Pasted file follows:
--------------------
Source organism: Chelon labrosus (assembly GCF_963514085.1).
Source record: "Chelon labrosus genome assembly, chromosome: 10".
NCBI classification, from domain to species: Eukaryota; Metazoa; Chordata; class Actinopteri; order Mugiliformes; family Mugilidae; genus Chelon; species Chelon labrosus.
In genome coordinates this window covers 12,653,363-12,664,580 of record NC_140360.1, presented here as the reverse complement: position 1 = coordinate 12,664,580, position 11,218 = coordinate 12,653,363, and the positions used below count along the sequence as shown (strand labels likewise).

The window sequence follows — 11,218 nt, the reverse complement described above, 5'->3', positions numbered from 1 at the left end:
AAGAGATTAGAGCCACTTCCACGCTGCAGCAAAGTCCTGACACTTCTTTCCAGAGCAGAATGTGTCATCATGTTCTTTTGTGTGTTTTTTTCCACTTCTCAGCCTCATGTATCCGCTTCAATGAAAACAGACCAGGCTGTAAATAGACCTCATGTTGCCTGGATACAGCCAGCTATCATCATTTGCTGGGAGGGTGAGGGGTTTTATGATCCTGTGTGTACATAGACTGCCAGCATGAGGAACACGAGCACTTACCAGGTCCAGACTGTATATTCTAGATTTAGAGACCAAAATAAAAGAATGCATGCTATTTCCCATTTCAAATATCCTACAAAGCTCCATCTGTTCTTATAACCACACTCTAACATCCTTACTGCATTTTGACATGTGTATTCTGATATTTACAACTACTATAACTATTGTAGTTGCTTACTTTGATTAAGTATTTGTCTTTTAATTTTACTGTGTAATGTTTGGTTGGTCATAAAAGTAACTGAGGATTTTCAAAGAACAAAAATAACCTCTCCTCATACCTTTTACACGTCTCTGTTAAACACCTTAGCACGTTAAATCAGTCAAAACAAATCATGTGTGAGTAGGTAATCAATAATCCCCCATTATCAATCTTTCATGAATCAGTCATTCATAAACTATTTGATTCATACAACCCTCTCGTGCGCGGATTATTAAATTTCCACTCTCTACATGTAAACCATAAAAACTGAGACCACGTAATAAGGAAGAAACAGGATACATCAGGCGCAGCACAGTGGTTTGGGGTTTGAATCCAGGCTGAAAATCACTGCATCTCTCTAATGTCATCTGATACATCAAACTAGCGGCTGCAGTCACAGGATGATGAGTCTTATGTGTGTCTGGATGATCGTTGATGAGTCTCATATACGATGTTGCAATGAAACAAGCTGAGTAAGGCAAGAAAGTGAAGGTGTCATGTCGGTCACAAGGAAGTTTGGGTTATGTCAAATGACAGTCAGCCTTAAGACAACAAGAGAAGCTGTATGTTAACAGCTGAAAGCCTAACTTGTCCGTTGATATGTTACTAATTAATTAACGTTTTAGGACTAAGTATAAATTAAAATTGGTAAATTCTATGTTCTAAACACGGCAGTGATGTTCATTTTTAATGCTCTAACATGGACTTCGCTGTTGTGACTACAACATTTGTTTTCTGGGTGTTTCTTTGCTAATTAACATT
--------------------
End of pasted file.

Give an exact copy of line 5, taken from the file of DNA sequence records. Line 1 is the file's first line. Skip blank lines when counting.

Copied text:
The window sequence follows — 11,218 nt, the reverse complement described above, 5'->3', positions numbered from 1 at the left end: